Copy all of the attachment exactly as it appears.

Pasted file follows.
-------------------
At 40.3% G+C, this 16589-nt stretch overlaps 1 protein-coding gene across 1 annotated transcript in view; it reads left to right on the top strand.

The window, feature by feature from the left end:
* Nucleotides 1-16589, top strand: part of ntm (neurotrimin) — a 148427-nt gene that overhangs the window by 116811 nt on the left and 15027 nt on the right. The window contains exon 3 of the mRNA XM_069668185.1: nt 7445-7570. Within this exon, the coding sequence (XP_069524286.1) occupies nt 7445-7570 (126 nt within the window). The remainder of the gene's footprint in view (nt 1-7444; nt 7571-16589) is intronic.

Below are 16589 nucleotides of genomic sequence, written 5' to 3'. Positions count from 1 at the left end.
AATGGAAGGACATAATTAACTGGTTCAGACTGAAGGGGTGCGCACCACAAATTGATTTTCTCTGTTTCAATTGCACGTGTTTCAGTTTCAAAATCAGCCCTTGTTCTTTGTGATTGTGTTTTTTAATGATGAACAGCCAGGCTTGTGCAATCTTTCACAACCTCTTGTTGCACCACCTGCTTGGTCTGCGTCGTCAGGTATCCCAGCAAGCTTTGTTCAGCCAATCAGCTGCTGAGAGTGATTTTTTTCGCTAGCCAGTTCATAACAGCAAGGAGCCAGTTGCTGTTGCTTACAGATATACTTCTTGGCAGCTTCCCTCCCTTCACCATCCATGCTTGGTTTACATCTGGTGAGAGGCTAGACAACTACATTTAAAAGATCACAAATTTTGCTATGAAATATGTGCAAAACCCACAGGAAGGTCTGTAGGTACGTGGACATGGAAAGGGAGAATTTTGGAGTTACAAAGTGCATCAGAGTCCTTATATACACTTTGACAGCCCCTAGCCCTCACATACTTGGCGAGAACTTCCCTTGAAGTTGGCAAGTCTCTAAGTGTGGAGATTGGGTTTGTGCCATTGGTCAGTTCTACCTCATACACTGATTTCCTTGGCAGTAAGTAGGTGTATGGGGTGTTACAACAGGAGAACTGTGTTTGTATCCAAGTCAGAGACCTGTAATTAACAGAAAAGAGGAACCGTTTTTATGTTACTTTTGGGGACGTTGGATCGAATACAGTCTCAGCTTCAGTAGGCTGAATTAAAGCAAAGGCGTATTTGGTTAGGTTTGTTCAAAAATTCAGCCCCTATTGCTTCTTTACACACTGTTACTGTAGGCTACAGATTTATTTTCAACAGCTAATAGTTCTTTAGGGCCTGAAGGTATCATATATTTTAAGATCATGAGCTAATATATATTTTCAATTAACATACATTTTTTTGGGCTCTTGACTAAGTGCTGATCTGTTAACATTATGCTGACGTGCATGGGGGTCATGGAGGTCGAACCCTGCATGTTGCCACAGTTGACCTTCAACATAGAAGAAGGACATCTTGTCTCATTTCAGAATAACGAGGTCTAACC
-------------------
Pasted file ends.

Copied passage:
At 40.3% G+C, this 16589-nt stretch overlaps 1 protein-coding gene across 1 annotated transcript in view; it reads left to right on the top strand.

The window, feature by feature from the left end:
* Nucleotides 1-16589, top strand: part of ntm (neurotrimin) — a 148427-nt gene that overhangs the window by 116811 nt on the left and 15027 nt on the right. The window contains exon 3 of the mRNA XM_069668185.1: nt 7445-7570. Within this exon, the coding sequence (XP_069524286.1) occupies nt 7445-7570 (126 nt within the window). The remainder of the gene's footprint in view (nt 1-7444; nt 7571-16589) is intronic.

Below are 16589 nucleotides of genomic sequence, written 5' to 3'. Positions count from 1 at the left end.
AATGGAAGGACATAATTAACTGGTTCAGACTGAAGGGGTGCGCACCACAAATTGATTTTCTCTGTTTCAATTGCACGTGTTTCAGTTTCAAAATCAGCCCTTGTTCTTTGTGATTGTGTTTTTTAATGATGAACAGCCAGGCTTGTGCAATCTTTCACAACCTCTTGTTGCACCACCTGCTTGGTCTGCGTCGTCAGGTATCCCAGCAAGCTTTGTTCAGCCAATCAGCTGCTGAGAGTGATTTTTTTCGCTAGCCAGTTCATAACAGCAAGGAGCCAGTTGCTGTTGCTTACAGATATACTTCTTGGCAGCTTCCCTCCCTTCACCATCCATGCTTGGTTTACATCTGGTGAGAGGCTAGACAACTACATTTAAAAGATCACAAATTTTGCTATGAAATATGTGCAAAACCCACAGGAAGGTCTGTAGGTACGTGGACATGGAAAGGGAGAATTTTGGAGTTACAAAGTGCATCAGAGTCCTTATATACACTTTGACAGCCCCTAGCCCTCACATACTTGGCGAGAACTTCCCTTGAAGTTGGCAAGTCTCTAAGTGTGGAGATTGGGTTTGTGCCATTGGTCAGTTCTACCTCATACACTGATTTCCTTGGCAGTAAGTAGGTGTATGGGGTGTTACAACAGGAGAACTGTGTTTGTATCCAAGTCAGAGACCTGTAATTAACAGAAAAGAGGAACCGTTTTTATGTTACTTTTGGGGACGTTGGATCGAATACAGTCTCAGCTTCAGTAGGCTGAATTAAAGCAAAGGCGTATTTGGTTAGGTTTGTTCAAAAATTCAGCCCCTATTGCTTCTTTACACACTGTTACTGTAGGCTACAGATTTATTTTCAACAGCTAATAGTTCTTTAGGGCCTGAAGGTATCATATATTTTAAGATCATGAGCTAATATATATTTTCAATTAACATACATTTTTTTGGGCTCTTGACTAAGTGCTGATCTGTTAACATTATGCTGACGTGCATGGGGGTCATGGAGGTCGAACCCTGCATGTTGCCACAGTTGACCTTCAACATAGAAGAAGGACATCTTGTCTCATTTCAGAATAACGAGGTCTAACC